2. All-pairs testing: “a combinatorial method of software testing that, for each pair of input parameters to a system (typically, a software algorithm, tests all possible discrete combinations of those parameters.”
  3. Equivalence Partitioning: “a software testing technique that divides the input data of a software unit into partitions of equivalent data from which test cases can be derived.”
  4. Boundary value analysis: “a software testing technique in which tests are designed to include representatives of boundary values in a range.”
  5. Cause-effect graph: “a directed graph that maps a set of causes to a set of effects.”
  6. Error Guessing: “a test method in which test cases used to find bugs in programs are established based on experience in prior testing.”
  7. State Transition Table: “a table showing what state (or states in the case of a nondeterministic finite automaton) a finite semiautomaton or finite state machine will move to, based on the current state and other inputs.”
  8. Use Case Testing: “a list of actions or event steps, typically defining the interactions between a role … and a system, to achieve a goal.”
  9. User Story Testing: “an informal, natural language description of one or more features of a software system.
  10. Domain Analysis: “the process of analyzing related software systems in a domain to find their common and variable parts.”
    1. Source: Black Box Testing (https://en.wikipedia.org/wiki/Black-box_testing)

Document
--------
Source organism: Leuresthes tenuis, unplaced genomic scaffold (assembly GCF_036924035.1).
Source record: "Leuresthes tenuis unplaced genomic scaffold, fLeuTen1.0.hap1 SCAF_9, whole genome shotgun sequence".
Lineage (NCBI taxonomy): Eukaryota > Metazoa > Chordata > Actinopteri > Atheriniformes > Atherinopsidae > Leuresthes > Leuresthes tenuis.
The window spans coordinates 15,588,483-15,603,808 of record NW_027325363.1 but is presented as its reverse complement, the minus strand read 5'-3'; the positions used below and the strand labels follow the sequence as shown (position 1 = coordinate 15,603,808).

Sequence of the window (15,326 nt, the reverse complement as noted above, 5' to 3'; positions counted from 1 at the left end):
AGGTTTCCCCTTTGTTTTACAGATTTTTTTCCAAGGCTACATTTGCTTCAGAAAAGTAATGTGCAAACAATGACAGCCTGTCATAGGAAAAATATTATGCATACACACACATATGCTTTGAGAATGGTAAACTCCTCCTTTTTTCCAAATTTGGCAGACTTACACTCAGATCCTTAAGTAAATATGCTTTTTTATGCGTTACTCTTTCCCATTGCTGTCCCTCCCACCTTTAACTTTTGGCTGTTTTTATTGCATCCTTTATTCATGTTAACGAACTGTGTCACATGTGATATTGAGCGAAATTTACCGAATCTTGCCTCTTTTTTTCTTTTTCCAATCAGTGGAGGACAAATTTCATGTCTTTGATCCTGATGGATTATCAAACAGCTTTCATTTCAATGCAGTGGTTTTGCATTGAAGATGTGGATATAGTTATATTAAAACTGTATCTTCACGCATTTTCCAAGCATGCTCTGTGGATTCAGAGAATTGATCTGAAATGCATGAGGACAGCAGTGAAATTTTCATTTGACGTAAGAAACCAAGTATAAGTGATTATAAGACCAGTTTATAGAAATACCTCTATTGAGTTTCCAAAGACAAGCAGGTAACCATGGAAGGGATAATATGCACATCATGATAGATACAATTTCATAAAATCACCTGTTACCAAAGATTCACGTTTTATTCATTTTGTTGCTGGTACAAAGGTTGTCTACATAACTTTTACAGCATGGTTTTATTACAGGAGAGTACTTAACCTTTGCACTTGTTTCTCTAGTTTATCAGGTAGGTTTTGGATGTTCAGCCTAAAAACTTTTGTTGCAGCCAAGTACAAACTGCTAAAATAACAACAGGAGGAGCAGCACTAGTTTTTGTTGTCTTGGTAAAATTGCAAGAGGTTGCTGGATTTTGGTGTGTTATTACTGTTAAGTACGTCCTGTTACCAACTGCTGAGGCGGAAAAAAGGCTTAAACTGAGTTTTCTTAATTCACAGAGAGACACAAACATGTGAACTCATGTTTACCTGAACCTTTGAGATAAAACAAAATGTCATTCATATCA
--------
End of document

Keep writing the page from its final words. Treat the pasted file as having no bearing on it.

Considerations

The implementation of vulnerability scanning processes will require a strategic approach. To start, scanning tools should be calibrated once a list of relevant vulnerabilities has been compiled. Calibration will ensure your scanning tool is capable of detecting the vulnerabilities being sought within your application and its environment.

Employing multiple vulnerability scanners and creating multiple scanning profiles for each will help minimize blind spots, establishing stronger security practices. Furthermore, documenting scanner attributes like software versions, configurations, and environments will increase the value of reports generated by scanning practices. Lastly, rating the performance of each scanner used by your organization will improve future scanning efforts, allowing you to quickly select and employ the best scanner for an application and its specific environment.

In all cases, it should be noted that attackers will have access to the same scanners you use to analyze your applications giving you an opportunity to locate vulnerabilities before an attacker has the opportunity to exploit them. However, relying entirely on publicly available vulnerability lists, tools, and their default configurations will leave your application open to attack from threats not popular enough to make lists like the OWASP’s Top 10 or detected by default configurations creating a blind spot in your security coverage. Furthermore, the perpetual existence of unknown vulnerabilities ensures that a blind spot will be a constant fixture within your application security landscape. Consequently, employing a strategy which uses custom rules, integrates application specific plugins, and remains vigilant for new threats will give you a strong chance of mitigating not only the threats you know exist but those you aren’t yet aware of.

Final Thoughts

Choosing the right scanner will require identifying project objectives, scanner requirements, and also organizational requirements such as price, usability, and support. Vulnerability scanning is an essential component of application security efforts and its ability to analyze an application’s functionality, code, and structure with the help of both white and black box testing will give application security teams a unique perspective by which security can be improved.

 

Vulnerability Scanning Resources